Study Shows Patients Have Issues With Tissue Research
They're worried, for one, that scientists could clone them using stored tissue samples. There are many reasons people should question how their tissues are being used in research, but at this point, fear of being cloned isn't one of them (cloning humans isn't possible yet). But the study also found that people were opposed to tissues from their diagnostic samples -- like biopsies and blood tests -- being used "as a source of stem cells or by drug companies." to develop products. That is a very current and real issue worldwide: In the US, most people have their tissues in storage at this point, and the laws surrounding their use are unsettled and confused.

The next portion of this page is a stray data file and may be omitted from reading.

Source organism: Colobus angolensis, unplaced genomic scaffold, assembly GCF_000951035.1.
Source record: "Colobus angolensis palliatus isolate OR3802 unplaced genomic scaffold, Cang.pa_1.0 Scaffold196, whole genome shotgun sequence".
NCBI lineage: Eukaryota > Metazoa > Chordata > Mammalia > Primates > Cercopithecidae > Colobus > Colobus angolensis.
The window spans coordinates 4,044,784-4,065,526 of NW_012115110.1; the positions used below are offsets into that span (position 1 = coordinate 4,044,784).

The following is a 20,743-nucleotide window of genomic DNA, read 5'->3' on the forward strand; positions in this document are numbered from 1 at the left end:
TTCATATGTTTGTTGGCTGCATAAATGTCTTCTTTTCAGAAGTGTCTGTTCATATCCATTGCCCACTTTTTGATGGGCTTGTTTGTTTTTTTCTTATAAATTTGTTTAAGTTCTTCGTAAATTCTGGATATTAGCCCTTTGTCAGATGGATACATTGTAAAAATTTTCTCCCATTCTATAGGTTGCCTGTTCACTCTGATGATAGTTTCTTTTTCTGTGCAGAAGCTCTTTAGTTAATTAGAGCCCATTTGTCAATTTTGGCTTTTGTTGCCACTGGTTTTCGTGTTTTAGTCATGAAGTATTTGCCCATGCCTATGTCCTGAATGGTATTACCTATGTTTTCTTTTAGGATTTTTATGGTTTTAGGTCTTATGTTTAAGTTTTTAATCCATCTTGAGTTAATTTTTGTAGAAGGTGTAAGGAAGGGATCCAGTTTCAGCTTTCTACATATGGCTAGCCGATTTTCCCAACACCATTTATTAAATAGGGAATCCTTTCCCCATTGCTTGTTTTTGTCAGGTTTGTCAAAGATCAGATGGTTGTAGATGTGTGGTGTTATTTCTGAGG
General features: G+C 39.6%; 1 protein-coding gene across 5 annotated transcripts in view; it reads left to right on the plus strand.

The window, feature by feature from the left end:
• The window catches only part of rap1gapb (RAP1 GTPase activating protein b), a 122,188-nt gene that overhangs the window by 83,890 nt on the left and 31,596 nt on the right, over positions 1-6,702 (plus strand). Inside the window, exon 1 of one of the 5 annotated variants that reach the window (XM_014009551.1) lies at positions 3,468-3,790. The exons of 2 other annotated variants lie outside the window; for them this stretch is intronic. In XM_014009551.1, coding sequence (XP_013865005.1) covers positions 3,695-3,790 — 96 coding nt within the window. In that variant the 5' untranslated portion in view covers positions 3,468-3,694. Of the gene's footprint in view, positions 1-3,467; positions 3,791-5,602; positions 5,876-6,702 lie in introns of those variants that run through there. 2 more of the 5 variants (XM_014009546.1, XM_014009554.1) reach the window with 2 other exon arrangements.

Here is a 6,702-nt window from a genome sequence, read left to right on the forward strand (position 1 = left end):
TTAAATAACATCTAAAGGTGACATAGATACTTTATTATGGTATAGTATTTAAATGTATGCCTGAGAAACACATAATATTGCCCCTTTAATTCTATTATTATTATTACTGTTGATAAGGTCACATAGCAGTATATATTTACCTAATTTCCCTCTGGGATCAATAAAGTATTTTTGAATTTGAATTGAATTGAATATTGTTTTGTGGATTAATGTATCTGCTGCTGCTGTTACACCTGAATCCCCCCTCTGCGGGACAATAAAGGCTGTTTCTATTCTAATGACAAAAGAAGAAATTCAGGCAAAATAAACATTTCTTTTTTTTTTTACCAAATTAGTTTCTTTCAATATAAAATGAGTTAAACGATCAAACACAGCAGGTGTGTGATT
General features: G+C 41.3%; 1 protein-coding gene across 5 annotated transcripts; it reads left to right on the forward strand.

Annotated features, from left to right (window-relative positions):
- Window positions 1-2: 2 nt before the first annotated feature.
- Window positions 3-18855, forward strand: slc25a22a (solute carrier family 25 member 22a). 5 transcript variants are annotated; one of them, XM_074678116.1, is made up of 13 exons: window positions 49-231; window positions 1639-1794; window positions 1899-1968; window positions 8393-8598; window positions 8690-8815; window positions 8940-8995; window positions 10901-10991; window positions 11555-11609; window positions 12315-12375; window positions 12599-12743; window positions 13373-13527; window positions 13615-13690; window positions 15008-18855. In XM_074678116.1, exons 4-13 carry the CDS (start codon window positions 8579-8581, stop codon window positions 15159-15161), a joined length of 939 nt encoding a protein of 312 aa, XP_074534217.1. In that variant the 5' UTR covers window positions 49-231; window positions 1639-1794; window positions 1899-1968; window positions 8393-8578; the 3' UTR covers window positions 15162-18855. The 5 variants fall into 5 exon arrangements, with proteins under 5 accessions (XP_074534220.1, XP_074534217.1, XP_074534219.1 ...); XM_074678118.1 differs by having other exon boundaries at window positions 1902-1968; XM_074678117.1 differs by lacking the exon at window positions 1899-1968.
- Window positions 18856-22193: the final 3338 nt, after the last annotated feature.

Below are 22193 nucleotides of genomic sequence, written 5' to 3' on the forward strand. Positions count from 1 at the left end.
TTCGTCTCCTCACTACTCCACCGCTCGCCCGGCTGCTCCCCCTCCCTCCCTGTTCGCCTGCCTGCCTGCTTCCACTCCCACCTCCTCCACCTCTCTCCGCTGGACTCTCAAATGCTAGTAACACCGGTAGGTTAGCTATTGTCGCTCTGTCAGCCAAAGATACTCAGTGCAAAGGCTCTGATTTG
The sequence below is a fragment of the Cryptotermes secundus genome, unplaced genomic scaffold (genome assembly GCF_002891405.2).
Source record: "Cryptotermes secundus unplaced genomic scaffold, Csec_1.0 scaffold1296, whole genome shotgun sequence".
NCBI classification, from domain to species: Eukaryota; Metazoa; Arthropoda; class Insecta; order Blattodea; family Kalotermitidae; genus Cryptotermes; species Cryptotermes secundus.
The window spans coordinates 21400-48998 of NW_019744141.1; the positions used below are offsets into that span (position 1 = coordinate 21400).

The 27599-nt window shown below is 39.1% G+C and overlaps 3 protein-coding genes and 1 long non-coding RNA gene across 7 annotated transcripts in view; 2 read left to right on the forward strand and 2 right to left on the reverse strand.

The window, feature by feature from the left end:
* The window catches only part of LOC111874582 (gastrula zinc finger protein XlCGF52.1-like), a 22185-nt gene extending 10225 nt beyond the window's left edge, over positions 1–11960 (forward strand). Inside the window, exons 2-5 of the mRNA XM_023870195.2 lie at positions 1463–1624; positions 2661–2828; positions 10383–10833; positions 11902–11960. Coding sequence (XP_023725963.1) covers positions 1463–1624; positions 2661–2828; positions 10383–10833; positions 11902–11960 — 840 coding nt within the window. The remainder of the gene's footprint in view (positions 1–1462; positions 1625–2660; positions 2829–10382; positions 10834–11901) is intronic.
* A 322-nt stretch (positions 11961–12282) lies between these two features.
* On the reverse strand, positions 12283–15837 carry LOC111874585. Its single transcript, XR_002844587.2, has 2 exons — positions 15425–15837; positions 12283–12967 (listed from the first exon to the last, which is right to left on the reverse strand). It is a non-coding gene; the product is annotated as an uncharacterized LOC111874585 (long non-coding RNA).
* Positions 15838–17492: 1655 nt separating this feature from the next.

According to lead researcher Bronwen Morrell, this study shows exactly what I reported in my recent New York Times Magazine article: People want some level of control over how their tissues are being used in research and whether they'll be commercialized; they also want laws laying out requirements for consent, because at the very least, they want to know what's being done with their tissues.
Morrell also found that, when it came to the sticky issue of money, patients wanted to see profits funneled back into research, not into scientists' pockets (which is not standard practice now). Many said they trust the public sector more with their tissue than private companies: "As long as research was being done in a public hospital they would feel comfortable with that," she said. "But if it was a private company doing the research, especially drug companies, they wouldn't be that happy." This is interesting, in part because it indicates that the public isn't aware of how fuzzy the division between public hospitals and private companies can be these days.